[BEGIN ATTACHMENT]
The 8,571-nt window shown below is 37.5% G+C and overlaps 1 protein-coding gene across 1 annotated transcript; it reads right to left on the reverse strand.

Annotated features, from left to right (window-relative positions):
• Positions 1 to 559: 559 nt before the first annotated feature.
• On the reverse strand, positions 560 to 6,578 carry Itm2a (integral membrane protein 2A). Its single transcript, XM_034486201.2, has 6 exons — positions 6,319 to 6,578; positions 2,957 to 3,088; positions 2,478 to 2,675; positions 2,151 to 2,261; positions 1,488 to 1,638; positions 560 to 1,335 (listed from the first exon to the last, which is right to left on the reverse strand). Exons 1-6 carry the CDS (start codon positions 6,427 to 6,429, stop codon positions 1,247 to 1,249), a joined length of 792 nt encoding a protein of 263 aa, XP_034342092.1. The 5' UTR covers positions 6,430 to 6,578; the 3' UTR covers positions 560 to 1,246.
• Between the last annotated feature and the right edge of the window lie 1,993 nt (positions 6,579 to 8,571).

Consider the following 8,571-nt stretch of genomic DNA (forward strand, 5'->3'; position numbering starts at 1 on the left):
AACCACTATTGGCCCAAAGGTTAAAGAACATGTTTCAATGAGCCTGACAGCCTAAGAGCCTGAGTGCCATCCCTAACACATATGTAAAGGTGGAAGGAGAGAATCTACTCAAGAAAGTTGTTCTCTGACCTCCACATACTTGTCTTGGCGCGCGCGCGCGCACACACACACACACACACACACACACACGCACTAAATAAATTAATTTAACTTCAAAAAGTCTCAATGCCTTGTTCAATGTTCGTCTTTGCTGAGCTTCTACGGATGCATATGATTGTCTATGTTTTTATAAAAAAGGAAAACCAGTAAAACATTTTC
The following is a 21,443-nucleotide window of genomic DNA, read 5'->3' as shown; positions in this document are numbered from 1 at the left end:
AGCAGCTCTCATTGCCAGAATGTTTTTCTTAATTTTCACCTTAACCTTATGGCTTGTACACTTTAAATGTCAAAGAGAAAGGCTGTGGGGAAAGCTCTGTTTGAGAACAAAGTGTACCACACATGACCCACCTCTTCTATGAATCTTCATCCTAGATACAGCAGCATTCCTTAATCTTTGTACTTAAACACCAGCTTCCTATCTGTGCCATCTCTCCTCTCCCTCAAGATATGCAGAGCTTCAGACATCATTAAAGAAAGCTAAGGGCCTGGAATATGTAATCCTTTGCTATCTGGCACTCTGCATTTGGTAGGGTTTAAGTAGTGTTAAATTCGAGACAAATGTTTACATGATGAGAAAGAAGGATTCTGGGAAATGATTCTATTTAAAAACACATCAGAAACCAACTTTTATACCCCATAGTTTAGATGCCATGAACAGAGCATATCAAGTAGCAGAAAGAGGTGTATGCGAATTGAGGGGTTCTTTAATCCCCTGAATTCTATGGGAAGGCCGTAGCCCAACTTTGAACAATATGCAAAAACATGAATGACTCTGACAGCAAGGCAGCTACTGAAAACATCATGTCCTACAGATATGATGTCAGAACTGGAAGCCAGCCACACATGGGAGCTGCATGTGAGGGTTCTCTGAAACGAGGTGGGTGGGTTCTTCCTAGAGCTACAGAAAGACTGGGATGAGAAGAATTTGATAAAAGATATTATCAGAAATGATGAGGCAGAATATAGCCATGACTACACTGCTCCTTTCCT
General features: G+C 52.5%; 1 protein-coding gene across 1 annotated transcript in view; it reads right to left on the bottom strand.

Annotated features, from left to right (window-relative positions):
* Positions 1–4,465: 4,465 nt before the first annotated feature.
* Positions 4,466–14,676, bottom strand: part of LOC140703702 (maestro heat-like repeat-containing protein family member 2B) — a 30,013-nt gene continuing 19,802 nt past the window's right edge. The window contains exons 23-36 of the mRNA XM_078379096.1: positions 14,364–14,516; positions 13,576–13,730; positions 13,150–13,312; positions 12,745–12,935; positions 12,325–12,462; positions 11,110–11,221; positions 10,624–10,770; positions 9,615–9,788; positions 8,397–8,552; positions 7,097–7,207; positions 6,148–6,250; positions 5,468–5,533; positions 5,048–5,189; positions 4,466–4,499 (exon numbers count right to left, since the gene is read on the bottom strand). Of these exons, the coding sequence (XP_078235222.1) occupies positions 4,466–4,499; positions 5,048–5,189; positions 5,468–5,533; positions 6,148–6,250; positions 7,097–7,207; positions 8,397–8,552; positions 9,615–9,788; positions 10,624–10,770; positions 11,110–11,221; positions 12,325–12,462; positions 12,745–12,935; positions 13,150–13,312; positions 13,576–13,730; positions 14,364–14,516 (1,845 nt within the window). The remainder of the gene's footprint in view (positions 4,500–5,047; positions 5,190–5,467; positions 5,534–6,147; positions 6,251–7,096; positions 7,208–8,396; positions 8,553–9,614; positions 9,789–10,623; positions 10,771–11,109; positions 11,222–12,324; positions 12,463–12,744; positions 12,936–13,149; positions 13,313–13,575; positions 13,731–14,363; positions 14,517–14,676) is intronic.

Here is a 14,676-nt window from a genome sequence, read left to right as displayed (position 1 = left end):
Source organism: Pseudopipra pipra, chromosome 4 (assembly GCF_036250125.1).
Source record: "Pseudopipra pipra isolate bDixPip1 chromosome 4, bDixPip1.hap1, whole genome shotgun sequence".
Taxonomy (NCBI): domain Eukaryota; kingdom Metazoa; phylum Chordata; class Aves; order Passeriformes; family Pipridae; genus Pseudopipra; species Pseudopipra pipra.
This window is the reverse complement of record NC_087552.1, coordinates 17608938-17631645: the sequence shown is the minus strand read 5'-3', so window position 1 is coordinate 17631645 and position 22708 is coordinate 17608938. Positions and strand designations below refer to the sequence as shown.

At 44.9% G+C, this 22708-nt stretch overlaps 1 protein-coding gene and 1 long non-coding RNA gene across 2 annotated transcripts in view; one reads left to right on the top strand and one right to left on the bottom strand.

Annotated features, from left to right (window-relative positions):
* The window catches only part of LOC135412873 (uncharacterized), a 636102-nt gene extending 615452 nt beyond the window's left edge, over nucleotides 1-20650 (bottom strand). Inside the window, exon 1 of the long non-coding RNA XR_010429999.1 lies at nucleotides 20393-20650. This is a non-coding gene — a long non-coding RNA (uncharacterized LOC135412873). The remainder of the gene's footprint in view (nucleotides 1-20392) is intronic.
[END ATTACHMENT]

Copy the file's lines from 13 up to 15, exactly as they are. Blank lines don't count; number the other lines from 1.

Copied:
* Positions 4,466–14,676, bottom strand: part of LOC140703702 (maestro heat-like repeat-containing protein family member 2B) — a 30,013-nt gene continuing 19,802 nt past the window's right edge. The window contains exons 23-36 of the mRNA XM_078379096.1: positions 14,364–14,516; positions 13,576–13,730; positions 13,150–13,312; positions 12,745–12,935; positions 12,325–12,462; positions 11,110–11,221; positions 10,624–10,770; positions 9,615–9,788; positions 8,397–8,552; positions 7,097–7,207; positions 6,148–6,250; positions 5,468–5,533; positions 5,048–5,189; positions 4,466–4,499 (exon numbers count right to left, since the gene is read on the bottom strand). Of these exons, the coding sequence (XP_078235222.1) occupies positions 4,466–4,499; positions 5,048–5,189; positions 5,468–5,533; positions 6,148–6,250; positions 7,097–7,207; positions 8,397–8,552; positions 9,615–9,788; positions 10,624–10,770; positions 11,110–11,221; positions 12,325–12,462; positions 12,745–12,935; positions 13,150–13,312; positions 13,576–13,730; positions 14,364–14,516 (1,845 nt within the window). The remainder of the gene's footprint in view (positions 4,500–5,047; positions 5,190–5,467; positions 5,534–6,147; positions 6,251–7,096; positions 7,208–8,396; positions 8,553–9,614; positions 9,789–10,623; positions 10,771–11,109; positions 11,222–12,324; positions 12,463–12,744; positions 12,936–13,149; positions 13,313–13,575; positions 13,731–14,363; positions 14,517–14,676) is intronic.

Here is a 14,676-nt window from a genome sequence, read left to right as displayed (position 1 = left end):
Source organism: Pseudopipra pipra, chromosome 4 (assembly GCF_036250125.1).